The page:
Music Review: Kahaani


You expect a good quality soundtrack from Kahaani. After all, it was Sujoy Ghosh and Vishal-Shekhar who had started it all with Jhankaar Beats and while the album grew on to be an anthem of sorts, comparisons were inevitable when they collaborated for Home Delivery and Aladin again. For Kahaani though any such comparisons are futile since this one has a different milieu, setting and situation. However what you do expect to hear is a soundtrack that won’t compromise on the sound and would stay true to the film’s theme


If there was ‘Dilli‘ in No One Killed Jessica that had taken a fast-and-the-ferocious route exactly a year back, this time around it’s the turn of Kolkata to unleash ferocity in Kahaani. It’s the coming together of jazz, hard rock, R.D. Burman and Usha Uthup which makes ‘Aami Shotti Bolchi‘ as an experimental outing that should elevate the graph of the narrative in Kahaani. Though predominantly in Hindi, there are tidbits of Bengali and English thrown in as well by lyricist Vishal Dadlani to make ‘Aami Shotti Bolchi‘ a song that would go down well as the true theme song in the album.

‘Alaap’ at the beginning of ‘Piya Tu Kaahe Rootha Re‘ catches one’s attention because this is not really the territory that Vishal-Shekhar have been known for exploring. Alternating between the likes of Ra.One, The Dirty Picture and Anjaana Anjaani in recent times, each of which had an eye on contemporary urban or hardcore ‘masala’ style, they take a different route with ‘Piya Tu Kaahe Rootha Re‘ which is a fusion classical track with a good blend of Western and Indian sensibilities and treatment. Javed Bashir gives full justice to Sandeep Shrivastava’s rooted lyrics and despite this being a sad outing, he keeps the pitch up to make it a track that commands attention of the listener.

The song where one does get to hear Vishal-Shekhar for what they are known for most i.e. melody is the title song ‘Kahaani‘. A soft-n-smooth number where K.K. is just the right choice as a singer, ‘Kahaani‘ brings a certain ‘thehrav’ to the album and continues to add on variety to the proceedings. A special mention for Vishal Dadlani’s lyrics here that seamlessly blend the inner conflict of the protagonist with the setting of Kolkata that she is in, ‘Kahaani‘ goes well with the theme and mood of the very title of the film.

Going well with RD Burman’s style of composition as was evidenced in films coming from the house of Gulzar during the 70s and early 80s, ‘Kahaani‘ also sees another solo version by Shreya Ghoshal who is clearly relishing her times behind the mike. Rest assured, if Pancham would have composed this song, it would have fallen straight into the lap of Asha Bhonsle. With Vishal Dadlani as the additional vocalist, there is a sense of totality that sets in for the song.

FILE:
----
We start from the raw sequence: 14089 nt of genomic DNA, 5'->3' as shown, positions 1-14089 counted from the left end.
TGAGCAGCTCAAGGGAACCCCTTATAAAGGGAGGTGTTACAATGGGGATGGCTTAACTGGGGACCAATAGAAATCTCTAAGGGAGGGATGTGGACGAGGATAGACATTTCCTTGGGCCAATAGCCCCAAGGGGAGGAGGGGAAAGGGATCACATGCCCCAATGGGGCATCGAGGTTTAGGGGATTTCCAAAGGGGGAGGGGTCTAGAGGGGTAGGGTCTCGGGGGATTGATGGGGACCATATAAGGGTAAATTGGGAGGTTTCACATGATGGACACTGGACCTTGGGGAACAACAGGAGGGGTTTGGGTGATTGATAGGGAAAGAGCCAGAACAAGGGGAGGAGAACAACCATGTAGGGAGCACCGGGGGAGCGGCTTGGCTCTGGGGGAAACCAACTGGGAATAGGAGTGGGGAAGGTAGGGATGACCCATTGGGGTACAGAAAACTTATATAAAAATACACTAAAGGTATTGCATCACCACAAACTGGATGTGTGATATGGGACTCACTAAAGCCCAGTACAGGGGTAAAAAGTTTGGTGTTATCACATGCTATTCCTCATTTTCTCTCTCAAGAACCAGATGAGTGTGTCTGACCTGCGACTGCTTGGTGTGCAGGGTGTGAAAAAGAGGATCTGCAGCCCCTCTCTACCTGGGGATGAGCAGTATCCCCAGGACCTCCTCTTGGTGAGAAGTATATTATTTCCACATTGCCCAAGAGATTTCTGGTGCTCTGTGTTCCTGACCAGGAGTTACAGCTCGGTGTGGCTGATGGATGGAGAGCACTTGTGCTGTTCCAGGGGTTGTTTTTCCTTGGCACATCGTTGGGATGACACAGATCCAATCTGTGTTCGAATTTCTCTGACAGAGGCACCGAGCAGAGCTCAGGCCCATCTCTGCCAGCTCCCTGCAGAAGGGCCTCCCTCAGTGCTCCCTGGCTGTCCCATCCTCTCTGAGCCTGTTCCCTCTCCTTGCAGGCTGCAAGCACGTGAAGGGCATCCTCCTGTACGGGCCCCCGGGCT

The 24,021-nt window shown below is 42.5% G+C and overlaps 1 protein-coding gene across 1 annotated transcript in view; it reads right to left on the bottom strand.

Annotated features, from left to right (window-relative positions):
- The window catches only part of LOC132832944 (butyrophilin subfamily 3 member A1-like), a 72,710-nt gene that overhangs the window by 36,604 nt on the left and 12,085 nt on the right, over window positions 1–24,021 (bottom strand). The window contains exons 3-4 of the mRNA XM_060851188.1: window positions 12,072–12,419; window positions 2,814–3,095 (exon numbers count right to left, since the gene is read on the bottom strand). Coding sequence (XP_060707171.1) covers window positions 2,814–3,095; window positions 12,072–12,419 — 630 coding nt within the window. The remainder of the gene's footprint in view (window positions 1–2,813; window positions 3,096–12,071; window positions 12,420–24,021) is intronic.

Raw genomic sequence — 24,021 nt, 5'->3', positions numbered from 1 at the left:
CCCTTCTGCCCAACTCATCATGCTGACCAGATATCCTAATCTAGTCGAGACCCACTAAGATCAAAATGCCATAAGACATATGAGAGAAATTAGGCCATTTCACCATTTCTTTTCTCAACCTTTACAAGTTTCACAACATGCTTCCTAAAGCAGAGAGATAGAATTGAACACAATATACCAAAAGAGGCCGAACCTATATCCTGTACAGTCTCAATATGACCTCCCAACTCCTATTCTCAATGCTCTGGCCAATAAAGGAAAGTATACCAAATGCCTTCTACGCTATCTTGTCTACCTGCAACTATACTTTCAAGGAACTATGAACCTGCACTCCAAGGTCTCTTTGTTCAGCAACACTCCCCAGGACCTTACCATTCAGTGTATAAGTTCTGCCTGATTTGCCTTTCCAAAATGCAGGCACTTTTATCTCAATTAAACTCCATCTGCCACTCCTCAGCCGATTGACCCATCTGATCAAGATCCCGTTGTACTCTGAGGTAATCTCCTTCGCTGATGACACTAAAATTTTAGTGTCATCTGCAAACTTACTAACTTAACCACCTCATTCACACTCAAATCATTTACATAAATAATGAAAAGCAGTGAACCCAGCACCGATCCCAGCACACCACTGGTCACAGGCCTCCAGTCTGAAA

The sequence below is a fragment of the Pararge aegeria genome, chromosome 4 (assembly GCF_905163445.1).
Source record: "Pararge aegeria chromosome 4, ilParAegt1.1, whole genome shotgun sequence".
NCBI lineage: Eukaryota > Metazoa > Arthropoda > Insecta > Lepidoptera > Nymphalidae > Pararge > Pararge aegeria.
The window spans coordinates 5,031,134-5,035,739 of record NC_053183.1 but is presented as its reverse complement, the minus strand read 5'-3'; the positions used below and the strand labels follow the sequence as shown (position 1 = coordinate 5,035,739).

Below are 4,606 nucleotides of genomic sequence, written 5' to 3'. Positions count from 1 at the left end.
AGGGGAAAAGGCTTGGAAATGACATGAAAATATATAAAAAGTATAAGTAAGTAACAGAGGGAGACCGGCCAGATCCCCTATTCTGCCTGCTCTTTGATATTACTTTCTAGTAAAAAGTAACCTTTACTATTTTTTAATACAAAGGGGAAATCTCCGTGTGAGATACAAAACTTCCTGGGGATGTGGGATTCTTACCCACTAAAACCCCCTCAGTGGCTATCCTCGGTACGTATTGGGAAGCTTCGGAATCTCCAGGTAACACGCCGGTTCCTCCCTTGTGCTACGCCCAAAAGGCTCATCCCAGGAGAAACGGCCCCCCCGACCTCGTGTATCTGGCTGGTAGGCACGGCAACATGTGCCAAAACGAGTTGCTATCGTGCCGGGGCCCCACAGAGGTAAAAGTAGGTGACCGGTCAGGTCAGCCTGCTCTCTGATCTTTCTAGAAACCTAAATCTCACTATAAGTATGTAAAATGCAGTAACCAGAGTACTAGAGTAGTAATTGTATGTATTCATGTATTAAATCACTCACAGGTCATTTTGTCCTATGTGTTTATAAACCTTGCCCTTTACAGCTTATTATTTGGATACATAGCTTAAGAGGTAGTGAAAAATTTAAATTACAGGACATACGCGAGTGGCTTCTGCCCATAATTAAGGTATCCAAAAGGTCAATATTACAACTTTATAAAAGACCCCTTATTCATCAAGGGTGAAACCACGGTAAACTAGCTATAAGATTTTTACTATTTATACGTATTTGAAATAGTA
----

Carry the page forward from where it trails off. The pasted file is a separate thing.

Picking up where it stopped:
Anvita Dutt writes ‘Tore Bina‘ which takes a listener back to the mood that had been created with ‘Piya Tu Kaahe Rootha Re‘ a while ago. Yet another track that one won’t necessarily associate with Vishal-Shekhar, this once again keeps the flag high for the album which is high on the quality quotient and offers one of the better theme based soundtracks in the recent times. Sukhwinder Singh also demonstrates once again that if and when he wants, he can truly break the shackles of being trapped in routine fun-masti-mazaa mode and can take a different route, as is the case here.

Last to arrive is Rabindranath Tagore’s legendary Bengali track ‘Ekla Chalo Re‘ that is rendered by Amitabh Bachchan. The actor who sparsely chooses his assignments as a singer and has made exceptions for Vishal-Shekhar (Aladin, Bbuddah Hoga Tera Baap, Bhoothnath) in the past goes all sober and mild for ‘Ekla Cholo Re‘ which has been given a different spin by the composers. While the core spirit and movement of the song remains attached to its roots, it’s the arrangements along with English portions by Clinton Cerejo that bring on a flavour that would be go well with the today’s audience as well who haven’t been exposed to Tagore.


It would be sacrilege to compare Kahaani with other soundtracks that are borne out of hardcore commercial requirements and take an expected conventional route. Sujoy along with Vishal-Shekhar resist the temptation of straying away and instead stick to the core theme by coming up with a soundtrack that keeps it close to Kahaani across the album. While this means that from commercial standpoint it would have to rely on the movie’s theatrical run to make major impact in terms of physical sales/downloads, for the discerning audience who like their soundtrack to be meaningful as per the film’s requirement, it is a treat.


Kahaani, Aami Shotti Bolchi, Piya Tu Kaahe Rootha Re

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